Urban Clarence “Red” Faber played in the 1917 World Series like Andrew Carnegie governed the steel industry—with dominance. Faber spearheaded the Chicago White Sox to a World Series championship by winning three games against John McGraw and the New York Giants.
Before the World Series began, Chicago Daily Tribune sports writer I. E. Sanborn analyzed Faber’s ability. “He has a world of stuff and a deadly curve to mi with his spit ball, but is inclined to wildness,” wrote Sanborn. “Faber’s one failing is a tendency to put too much on the ball when an opponent first faces him. The result, if the man is a good waiter, is a near base on balls, compelling Faber to let up and put the ball where the batsman wants it.”
After winning the first game, the White Sox sent Faber to the mound on October 8th for the second game. Chicago won 7-2, compiling 14 hits to New York’s eight; neither team had a home run. With the score tied at two apiece after the second inning, Chicago put five runs on the scoreboard in the fourth inning. Buck Weaver and Shoeless Joe Jackson each had three hits; their combined RBI total of three would have been enough to win the game—Weaver had one RBI and Jackson had two.
Sanborn underscored Faber’s performance, running error, and hometown pride. “Red Urban Faber made Cascade, Ia., famous the world over as long as the world may last,” wrote Sanborn. “Not only did the Cascade ido pitch as strong game, for which he long will be remembered, but in the fifth inning he staged a classic ‘Barry’ by trying to steal third base, which already was occupied by Buck Weaver, and that feat never will be forgotten. ‘A thousand, thousand years’ from now it will be dug up by the historians as the feature of the 1917 world’s series.”
Faber lost the fourth game, then returned to the mound two days later. Chicago beat New York 8-5 as both teams put on hitting displays—14 hits for Chicago, 12 hits for New York.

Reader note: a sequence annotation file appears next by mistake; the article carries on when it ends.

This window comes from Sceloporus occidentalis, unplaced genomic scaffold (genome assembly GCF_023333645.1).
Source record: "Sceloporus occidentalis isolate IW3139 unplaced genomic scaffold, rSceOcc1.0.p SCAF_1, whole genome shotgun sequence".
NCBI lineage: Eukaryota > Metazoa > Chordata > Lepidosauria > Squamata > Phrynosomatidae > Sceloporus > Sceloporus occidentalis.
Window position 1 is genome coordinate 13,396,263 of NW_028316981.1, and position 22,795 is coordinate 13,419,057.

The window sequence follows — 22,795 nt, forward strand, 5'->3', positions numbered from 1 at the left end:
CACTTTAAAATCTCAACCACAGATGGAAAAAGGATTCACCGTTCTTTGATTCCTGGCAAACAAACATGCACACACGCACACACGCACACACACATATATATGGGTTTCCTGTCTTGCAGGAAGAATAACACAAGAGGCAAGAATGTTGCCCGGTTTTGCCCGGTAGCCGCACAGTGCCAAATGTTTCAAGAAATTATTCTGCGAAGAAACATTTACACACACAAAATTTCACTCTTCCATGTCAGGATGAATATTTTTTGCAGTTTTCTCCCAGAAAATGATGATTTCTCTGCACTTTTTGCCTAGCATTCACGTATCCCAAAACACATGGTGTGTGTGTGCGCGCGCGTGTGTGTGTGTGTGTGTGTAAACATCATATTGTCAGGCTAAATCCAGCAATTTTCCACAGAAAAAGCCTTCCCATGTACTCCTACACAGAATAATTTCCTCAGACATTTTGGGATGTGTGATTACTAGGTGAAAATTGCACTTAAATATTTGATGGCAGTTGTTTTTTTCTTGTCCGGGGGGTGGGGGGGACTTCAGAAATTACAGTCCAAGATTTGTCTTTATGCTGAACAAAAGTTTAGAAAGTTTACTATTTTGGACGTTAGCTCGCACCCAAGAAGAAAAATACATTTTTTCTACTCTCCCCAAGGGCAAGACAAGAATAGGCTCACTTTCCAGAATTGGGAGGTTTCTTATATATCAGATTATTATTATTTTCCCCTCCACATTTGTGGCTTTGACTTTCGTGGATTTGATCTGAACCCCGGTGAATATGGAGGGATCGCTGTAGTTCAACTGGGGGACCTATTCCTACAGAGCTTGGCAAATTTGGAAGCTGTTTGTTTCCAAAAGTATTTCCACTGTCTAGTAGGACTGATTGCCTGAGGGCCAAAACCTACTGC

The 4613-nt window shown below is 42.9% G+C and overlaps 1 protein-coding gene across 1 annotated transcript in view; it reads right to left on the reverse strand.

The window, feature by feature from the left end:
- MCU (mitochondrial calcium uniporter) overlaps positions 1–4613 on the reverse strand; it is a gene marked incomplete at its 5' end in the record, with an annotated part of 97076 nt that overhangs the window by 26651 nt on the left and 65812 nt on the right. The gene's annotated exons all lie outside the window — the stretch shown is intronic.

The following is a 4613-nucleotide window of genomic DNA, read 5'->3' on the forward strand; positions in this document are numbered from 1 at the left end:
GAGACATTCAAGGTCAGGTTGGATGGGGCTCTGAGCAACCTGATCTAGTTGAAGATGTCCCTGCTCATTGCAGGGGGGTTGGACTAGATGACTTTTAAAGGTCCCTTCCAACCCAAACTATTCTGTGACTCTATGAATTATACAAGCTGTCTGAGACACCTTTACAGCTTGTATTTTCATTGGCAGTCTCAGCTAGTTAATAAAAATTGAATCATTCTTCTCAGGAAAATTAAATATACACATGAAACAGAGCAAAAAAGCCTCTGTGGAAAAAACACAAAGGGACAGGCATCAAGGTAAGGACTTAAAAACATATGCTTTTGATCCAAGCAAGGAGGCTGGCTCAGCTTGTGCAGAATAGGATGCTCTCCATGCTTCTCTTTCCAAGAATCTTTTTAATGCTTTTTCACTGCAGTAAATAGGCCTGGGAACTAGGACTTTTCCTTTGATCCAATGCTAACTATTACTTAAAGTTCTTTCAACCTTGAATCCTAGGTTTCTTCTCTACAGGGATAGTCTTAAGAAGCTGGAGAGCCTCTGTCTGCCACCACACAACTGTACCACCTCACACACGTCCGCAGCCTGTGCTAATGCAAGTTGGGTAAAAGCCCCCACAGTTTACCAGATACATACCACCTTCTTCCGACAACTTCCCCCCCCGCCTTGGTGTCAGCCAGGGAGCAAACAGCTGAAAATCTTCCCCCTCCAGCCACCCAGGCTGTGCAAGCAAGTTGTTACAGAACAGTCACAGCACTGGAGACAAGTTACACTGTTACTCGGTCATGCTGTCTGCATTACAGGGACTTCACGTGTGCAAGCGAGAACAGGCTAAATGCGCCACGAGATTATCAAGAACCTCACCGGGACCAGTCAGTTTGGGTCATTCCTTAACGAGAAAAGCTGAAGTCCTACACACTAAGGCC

In the sixth and deciding game, Faber evidence Sanborn’s forecast. In the New-York Tribune, W. J. Macbeth wrote, “His was a style made to order for a batting outfit of the Giant Kind if [Manager John] McGraw’s sluggers had only patience. Faber tried to put everything he had on every pitch. When a pitcher does this, as a rule, he affects his control. It was so with Faber yesterday. But the Giants simply refused to permit the Chicago twirler to ‘dutch’ himself. If New York batters had been patient it is more than likely Faber would have been in hot water often.”
Three unearned runs in the fourth inning provided a sufficient cushion to win the game. Final score: 4-2.
The Baseball Hall of Fame inducted Faber in 1964, along with Luke Appling, Heinie Manush, Burleigh Grimes, Miller Huggins, Tim Keefe, and John Ward. Faber’s page on the Hall of Fame web site indicates the respect showered by McGraw, who said, “That fellow has a lot of stuff. He’s got the best drop curve that I’ve seen along the line for some time. And his spitter is a pippin’, too.”
After a 20-year career, Faber retired with a 254-213 record, 3.15 Earned Run Average, and 111 home runs allowed; he won 20 games or more in three consecutive year, 1920-1922.
A version of this article appeared on www.thesportspost.com on January 28, 2016.
Share this post
Tags: 1917, 1917 World Series, 1964, Andrew Carnegie, Baseball Hall of Fame, Buck Weaver, Burleigh Grimes, Cascade, Chicago, Chicago Daily Tribune, Faber, Giants, Heinie Manush, I.E. Sanborn, Joe Jackson, John McGraw, John Ward, Luke Appling, Miller Huggins, New York, New York Giants, New-York Tribune, Red Faber, Red Urban Faber, Shoeless Joe Jackson, steel industry, Tim Keefe, Urban Clarence Red Faber, White Sox, World Series